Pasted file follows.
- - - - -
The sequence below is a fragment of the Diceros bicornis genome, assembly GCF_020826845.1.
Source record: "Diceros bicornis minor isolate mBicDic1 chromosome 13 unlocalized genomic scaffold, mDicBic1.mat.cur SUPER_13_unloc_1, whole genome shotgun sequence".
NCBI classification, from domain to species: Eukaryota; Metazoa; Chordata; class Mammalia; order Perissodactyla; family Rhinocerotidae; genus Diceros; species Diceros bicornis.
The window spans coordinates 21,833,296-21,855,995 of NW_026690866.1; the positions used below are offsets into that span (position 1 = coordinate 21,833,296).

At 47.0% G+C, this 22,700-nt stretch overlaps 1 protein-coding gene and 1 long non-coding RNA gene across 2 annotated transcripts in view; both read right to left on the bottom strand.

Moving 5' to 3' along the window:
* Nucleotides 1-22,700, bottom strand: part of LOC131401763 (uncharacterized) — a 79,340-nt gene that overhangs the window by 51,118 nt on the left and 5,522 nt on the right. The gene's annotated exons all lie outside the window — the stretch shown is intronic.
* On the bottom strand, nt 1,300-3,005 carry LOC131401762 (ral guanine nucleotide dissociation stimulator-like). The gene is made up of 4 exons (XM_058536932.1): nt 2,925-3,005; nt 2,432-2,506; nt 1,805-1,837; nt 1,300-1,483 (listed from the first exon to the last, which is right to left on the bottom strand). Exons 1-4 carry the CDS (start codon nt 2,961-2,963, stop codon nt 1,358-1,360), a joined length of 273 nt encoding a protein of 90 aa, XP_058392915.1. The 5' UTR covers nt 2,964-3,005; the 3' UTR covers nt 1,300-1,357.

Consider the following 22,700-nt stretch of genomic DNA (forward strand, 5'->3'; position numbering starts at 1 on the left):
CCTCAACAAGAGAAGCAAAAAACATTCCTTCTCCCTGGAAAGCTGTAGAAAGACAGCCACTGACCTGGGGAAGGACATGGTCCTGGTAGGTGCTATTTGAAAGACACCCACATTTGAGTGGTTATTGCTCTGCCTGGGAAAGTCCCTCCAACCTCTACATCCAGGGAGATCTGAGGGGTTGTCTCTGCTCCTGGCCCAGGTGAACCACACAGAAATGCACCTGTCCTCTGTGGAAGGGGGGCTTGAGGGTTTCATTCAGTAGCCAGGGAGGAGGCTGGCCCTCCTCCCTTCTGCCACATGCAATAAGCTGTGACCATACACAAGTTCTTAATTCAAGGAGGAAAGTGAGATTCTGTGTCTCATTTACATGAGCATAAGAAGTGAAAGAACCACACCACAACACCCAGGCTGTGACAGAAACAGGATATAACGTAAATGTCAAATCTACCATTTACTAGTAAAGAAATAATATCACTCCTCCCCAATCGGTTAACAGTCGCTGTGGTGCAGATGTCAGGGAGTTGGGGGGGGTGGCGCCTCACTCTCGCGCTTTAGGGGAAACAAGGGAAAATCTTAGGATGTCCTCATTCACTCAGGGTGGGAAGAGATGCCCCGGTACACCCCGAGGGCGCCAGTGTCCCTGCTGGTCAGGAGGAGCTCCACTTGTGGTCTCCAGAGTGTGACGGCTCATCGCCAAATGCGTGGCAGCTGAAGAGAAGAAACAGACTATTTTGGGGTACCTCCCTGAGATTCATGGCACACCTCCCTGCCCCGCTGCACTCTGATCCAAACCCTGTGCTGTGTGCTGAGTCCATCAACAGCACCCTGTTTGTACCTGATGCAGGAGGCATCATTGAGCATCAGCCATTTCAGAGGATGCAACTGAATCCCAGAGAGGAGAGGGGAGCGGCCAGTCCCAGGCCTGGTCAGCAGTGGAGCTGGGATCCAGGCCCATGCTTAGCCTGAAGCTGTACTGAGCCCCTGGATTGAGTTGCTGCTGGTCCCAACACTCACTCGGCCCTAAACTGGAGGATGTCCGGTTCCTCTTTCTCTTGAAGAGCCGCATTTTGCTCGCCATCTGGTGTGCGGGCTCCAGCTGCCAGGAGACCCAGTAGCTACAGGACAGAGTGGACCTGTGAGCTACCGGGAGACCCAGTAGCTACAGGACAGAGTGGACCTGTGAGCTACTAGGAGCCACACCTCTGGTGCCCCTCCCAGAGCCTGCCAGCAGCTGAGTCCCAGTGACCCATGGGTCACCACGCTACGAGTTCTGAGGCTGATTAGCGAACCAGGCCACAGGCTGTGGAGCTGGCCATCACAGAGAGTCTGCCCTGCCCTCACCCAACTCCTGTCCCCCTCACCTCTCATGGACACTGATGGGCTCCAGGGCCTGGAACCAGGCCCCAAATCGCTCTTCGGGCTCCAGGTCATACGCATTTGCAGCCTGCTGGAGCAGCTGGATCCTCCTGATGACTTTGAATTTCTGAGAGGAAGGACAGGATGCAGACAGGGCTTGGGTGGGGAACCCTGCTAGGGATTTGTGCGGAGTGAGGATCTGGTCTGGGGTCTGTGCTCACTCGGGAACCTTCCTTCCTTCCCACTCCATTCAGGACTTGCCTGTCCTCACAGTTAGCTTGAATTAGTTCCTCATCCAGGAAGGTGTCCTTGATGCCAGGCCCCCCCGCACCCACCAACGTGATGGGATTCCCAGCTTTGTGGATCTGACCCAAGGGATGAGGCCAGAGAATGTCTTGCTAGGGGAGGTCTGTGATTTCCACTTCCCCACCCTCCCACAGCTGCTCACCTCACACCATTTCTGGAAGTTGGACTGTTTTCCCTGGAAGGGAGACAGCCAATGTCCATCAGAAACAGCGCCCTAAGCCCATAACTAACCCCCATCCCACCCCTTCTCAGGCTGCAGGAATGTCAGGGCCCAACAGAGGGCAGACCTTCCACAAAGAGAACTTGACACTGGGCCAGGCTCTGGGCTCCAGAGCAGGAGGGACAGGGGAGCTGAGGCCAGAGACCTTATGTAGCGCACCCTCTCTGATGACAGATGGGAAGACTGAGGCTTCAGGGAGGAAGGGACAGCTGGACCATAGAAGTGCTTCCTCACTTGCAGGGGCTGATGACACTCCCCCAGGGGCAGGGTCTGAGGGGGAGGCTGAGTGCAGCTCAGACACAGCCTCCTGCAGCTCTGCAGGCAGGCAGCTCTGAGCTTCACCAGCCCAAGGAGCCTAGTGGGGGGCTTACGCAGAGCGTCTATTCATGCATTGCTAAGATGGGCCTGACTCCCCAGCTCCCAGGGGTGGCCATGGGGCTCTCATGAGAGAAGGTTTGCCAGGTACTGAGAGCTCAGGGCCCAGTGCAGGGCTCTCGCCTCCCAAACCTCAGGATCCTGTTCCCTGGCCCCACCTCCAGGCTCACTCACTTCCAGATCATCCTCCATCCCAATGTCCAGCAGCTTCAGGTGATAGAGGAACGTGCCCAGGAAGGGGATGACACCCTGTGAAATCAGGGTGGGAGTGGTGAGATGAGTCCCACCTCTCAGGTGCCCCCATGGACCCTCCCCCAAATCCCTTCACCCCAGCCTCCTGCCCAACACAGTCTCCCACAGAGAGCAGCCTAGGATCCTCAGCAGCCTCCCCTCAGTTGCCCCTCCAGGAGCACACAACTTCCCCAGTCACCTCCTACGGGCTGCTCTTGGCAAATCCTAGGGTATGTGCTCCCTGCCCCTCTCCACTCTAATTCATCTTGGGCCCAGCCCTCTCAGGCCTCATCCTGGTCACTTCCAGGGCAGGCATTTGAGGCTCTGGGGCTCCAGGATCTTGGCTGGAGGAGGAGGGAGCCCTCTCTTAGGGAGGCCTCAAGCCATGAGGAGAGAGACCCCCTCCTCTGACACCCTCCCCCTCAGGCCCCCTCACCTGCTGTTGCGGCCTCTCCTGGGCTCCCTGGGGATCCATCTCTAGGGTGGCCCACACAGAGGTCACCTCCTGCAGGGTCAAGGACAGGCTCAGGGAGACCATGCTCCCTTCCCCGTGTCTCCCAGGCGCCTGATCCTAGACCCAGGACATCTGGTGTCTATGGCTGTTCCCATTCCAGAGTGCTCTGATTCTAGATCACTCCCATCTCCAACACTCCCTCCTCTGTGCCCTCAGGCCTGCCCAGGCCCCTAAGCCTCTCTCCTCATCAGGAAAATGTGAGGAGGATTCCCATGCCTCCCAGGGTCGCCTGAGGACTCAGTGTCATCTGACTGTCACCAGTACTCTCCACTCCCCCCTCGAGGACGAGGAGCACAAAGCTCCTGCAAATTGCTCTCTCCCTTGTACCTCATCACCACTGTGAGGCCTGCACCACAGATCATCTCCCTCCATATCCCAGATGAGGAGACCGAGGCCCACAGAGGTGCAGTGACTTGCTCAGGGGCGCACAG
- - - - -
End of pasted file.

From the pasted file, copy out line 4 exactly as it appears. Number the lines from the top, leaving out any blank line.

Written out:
The window spans coordinates 21,833,296-21,855,995 of NW_026690866.1; the positions used below are offsets into that span (position 1 = coordinate 21,833,296).